Ron Insana Book Tour Stops Here

This is Insana’s 8th stop on his tour around the personal finance blog space, and we welcome his book–“How to Make a Fortune from the Biggest Bailout in U.S. History”–to Fiscal Fizzle. Many friends of the blog have already reviewed this book, but in the interest of remaining impartial, I have purposely avoided those reviews for now!

Insana is an award-winning financial journalist who has worked for CNBC for the last 17 years. Mention his name to anyone who watches the stock market carefully, and they will nod with approval (they did for me, anyway). As he explains in his book, he’s also built quite a name for himself as a market historian, and those undertones definitely come through in his message.

After finishing any book, I always like to look for the tag line and see whether the reading lived up to the hype. In this case, it’s “A Guide to the 7 Greatest Bargains from Main Street to Wall Street.” Although Insana never refers to the list of seven directly (I swear I thought he did, but could not find the passage), the seven include stocks, real estate, bonds, and bailout money. Promise fulfilled.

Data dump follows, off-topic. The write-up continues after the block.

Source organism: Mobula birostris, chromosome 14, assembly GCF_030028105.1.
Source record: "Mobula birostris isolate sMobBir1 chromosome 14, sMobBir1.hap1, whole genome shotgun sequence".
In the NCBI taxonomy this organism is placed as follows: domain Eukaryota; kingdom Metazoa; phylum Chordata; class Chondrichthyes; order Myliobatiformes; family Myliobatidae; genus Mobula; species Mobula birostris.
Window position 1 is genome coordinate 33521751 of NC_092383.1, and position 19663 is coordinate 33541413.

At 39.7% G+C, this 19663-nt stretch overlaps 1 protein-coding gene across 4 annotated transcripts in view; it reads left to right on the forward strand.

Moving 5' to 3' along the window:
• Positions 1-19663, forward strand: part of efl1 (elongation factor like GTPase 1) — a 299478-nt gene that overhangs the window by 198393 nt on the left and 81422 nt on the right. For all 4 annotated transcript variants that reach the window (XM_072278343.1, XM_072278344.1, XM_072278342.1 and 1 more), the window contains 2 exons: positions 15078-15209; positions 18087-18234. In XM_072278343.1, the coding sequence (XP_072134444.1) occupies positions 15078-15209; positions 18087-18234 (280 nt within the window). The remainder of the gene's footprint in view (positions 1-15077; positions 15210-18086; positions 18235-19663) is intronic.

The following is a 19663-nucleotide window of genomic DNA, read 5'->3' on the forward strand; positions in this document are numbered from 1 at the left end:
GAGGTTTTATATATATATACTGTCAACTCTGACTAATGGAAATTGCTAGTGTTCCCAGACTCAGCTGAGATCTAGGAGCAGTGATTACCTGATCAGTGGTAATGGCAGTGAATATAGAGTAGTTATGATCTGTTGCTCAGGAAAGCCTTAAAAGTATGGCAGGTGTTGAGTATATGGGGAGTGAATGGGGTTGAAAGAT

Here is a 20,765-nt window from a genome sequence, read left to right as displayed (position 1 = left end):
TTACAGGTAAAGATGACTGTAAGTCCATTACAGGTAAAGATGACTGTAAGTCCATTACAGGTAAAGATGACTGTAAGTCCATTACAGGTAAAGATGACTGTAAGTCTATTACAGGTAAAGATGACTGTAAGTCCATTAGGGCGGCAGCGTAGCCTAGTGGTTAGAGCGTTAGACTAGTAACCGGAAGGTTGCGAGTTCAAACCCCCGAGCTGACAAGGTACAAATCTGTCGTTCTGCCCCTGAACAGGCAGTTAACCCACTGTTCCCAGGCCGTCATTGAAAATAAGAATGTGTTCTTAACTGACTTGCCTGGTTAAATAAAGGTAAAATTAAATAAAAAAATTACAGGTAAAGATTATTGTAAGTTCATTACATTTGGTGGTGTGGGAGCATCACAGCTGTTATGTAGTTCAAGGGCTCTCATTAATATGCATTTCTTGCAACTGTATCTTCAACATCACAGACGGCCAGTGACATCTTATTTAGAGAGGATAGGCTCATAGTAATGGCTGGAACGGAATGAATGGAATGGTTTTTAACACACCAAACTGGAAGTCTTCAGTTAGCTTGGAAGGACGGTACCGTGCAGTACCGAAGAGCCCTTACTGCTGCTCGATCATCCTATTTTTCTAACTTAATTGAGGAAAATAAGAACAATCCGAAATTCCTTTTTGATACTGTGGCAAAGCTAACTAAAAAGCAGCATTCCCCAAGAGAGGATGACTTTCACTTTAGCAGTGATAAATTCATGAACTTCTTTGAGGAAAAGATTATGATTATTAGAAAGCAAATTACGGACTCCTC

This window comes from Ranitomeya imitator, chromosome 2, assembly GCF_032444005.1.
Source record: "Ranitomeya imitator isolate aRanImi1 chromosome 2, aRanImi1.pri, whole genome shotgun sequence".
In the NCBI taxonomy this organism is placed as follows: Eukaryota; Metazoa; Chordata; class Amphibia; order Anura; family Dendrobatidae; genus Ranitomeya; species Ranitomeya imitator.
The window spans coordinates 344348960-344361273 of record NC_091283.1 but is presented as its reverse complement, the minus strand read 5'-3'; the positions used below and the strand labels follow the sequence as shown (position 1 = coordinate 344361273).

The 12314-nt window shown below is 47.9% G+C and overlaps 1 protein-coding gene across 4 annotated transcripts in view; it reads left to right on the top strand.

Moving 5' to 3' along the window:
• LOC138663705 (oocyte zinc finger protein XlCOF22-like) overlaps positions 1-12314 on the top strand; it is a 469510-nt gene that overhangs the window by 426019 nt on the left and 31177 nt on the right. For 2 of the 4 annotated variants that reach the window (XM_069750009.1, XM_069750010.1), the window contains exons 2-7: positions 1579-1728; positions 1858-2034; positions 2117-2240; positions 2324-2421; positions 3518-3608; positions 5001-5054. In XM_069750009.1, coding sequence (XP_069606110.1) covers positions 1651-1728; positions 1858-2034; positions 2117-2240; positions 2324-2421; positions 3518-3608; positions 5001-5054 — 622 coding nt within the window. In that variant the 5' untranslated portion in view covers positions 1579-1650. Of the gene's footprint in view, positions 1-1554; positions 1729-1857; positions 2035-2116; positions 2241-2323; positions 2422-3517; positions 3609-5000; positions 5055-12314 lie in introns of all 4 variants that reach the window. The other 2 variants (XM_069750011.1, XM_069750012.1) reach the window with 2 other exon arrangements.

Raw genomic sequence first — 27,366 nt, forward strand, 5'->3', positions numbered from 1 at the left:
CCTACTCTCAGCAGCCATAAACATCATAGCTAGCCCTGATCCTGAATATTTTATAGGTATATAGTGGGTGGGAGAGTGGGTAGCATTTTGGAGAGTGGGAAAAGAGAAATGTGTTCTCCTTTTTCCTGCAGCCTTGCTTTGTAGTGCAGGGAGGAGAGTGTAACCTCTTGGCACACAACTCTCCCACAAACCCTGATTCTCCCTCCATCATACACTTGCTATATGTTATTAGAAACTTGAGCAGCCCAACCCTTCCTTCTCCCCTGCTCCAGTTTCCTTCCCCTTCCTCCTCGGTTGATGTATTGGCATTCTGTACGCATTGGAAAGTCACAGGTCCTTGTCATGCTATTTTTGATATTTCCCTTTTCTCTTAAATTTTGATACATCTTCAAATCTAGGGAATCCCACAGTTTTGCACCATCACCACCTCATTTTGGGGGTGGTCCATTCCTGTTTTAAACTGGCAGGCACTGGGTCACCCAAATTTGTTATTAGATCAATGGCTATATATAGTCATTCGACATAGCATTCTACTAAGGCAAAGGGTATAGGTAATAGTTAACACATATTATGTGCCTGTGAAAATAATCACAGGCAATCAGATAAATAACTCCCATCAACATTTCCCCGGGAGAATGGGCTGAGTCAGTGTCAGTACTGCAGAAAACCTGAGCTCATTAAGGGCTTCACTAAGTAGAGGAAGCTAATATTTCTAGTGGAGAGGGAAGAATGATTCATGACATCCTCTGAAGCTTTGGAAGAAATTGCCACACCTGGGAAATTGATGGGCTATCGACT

If you’re looking for practical investment advice, this is not the book for you. Although Insana gives some specific stock picks, most chapters are filled with quick examples, and the readers are left to their own devices to do their homework. Rather, the book reads more like an investing pep talk, briefly explaining the why of investing, and motivating you to take action.

The lack of practical advice is not, by any means, bad. To include such information would be unpractical (think of the size of that book), perhaps illegal or lawsuit-worthy (as evidenced by the large amount of disclaimers in the book), and definitely not in the spirit with which the book was written.